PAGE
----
Go with what you know

Posted on: February 23, 2012

So I know I said I would think of what to post while on my run, but I was distracted for much of the 7 miles by the fact that my GPS watch wouldn’t gain signal-the worst! But I decided to take a post-run swim with my roommate and it hit me as I dove in the familiar chlorinated water: go with what you know.

I swam for 2 and a half years in high school and absolutely loved it while I was in it; I loved the feeling of being beat red after a hard practice, the tingling nerves before a race, going to class knowing that you’d probably burned 10 times more calories by 8 am than your classmates would burn in an entire day. Swimming was my first endeavor in serious sports conditioning. Another aspect of swimming that I took completely for granted while I was in it is the joint-frendly low impact nature of the sport. I am in the midst of a marathon training program and am a high-impact group exercise instructor so my joints really take a beating, so weightlessness in the water felt like heaven this morning. It was the feeling I so loved about the sport, the feeling I remember.

The memories triggered by the elation I experienced during my recovery swim inspired me to reflect on other times when returning to your foundation can be therapeutic. Take for instance: a weekend at home after a stressful week of exams, an easy read through of a magazine for pleasure when the last 100 pages of your Psychology textbook nearly killed you, or a few days of eating simple foods like fresh fruit and veggies and whole grains because your stomach isn’t terribly appreciative of the complex junk you filled it with in previous days. Sometimes, returning to the basics is necessary. It maintains sanity.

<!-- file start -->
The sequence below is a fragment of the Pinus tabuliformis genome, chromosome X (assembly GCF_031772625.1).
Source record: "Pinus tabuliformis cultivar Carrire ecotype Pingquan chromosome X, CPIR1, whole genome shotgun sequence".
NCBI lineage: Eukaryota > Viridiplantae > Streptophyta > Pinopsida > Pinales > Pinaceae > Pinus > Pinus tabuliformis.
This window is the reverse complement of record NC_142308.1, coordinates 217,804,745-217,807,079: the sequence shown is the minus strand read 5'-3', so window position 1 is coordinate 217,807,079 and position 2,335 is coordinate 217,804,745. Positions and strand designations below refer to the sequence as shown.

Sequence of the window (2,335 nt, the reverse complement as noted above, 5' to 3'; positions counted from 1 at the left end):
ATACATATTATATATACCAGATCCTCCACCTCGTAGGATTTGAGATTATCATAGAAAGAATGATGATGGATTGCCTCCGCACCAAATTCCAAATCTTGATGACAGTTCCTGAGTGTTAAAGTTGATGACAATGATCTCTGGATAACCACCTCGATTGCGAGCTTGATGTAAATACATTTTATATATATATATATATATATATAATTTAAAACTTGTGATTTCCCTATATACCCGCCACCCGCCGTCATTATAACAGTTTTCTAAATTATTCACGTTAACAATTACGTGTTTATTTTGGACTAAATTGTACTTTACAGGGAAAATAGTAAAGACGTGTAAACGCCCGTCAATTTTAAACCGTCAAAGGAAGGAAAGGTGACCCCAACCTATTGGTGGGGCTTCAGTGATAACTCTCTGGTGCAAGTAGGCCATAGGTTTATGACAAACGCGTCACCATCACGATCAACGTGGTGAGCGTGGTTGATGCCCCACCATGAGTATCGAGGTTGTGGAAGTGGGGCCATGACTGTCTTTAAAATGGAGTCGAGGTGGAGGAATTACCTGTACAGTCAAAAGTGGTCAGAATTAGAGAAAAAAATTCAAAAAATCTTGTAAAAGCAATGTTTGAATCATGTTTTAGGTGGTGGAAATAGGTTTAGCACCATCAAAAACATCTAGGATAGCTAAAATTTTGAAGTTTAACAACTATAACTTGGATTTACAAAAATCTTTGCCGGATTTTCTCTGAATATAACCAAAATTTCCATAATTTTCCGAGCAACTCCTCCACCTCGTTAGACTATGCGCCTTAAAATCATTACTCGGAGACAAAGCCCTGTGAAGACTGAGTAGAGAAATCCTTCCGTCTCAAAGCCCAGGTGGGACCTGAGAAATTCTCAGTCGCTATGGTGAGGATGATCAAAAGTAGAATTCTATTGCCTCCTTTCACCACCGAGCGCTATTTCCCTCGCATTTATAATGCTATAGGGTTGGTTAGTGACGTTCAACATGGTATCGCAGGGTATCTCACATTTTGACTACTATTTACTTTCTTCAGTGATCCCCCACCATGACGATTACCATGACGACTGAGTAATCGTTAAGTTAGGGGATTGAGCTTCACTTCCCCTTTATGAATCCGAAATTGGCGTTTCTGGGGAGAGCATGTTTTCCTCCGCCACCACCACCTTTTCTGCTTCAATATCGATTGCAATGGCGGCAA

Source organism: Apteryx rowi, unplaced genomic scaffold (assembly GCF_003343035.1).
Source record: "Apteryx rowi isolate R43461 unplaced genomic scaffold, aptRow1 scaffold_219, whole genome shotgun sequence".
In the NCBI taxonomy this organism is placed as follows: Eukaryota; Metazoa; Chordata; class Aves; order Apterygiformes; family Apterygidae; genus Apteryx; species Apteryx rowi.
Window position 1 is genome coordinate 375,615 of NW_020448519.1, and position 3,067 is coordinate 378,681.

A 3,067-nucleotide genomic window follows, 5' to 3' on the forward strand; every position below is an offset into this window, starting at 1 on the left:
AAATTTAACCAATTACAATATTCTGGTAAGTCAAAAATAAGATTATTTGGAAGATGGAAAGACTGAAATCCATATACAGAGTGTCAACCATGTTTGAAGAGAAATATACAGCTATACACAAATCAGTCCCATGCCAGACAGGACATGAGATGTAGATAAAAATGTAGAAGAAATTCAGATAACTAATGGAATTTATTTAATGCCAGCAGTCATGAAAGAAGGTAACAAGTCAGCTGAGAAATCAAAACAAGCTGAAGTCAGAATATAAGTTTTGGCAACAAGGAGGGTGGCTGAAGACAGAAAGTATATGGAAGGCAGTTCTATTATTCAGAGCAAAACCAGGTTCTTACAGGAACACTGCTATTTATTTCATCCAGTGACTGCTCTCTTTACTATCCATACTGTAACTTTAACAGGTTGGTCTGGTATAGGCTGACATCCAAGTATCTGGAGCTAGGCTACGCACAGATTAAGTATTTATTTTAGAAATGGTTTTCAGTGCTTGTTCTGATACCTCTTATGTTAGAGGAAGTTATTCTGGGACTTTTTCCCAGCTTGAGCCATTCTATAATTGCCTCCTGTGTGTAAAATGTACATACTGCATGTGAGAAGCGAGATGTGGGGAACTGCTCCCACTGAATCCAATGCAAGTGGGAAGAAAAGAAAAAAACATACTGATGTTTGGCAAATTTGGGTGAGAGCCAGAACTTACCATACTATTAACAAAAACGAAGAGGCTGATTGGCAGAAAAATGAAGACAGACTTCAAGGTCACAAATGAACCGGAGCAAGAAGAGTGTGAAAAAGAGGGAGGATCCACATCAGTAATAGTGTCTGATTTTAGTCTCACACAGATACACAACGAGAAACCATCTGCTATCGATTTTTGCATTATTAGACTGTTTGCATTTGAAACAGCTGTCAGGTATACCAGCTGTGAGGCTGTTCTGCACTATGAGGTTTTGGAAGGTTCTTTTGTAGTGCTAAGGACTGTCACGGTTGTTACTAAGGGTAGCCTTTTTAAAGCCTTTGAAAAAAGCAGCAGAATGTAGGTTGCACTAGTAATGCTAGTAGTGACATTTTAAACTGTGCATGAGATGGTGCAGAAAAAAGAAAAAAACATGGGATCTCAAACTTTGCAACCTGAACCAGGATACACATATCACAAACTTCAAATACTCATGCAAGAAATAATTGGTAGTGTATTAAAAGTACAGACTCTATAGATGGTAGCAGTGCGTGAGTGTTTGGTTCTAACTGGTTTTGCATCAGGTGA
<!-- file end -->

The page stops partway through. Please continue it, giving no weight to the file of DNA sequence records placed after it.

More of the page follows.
This morning I knew that the 7 weeks of marathon training was wearing on me. Although I love hearing how admirable people think it is that I am trying to complete 26.2, when I am out there running alone in the cold and only at mile 2.5 with my knees are telling me to stop, it gets really really tough. That is why I rewarded myself with a return to my fitness foundation afterword. I allowed myself to dive in the water, stretch out, rely on muscle memory from my days on the swim team to take over. When things get tough, remember your foundation. Return to it; embrace it; enjoy it.



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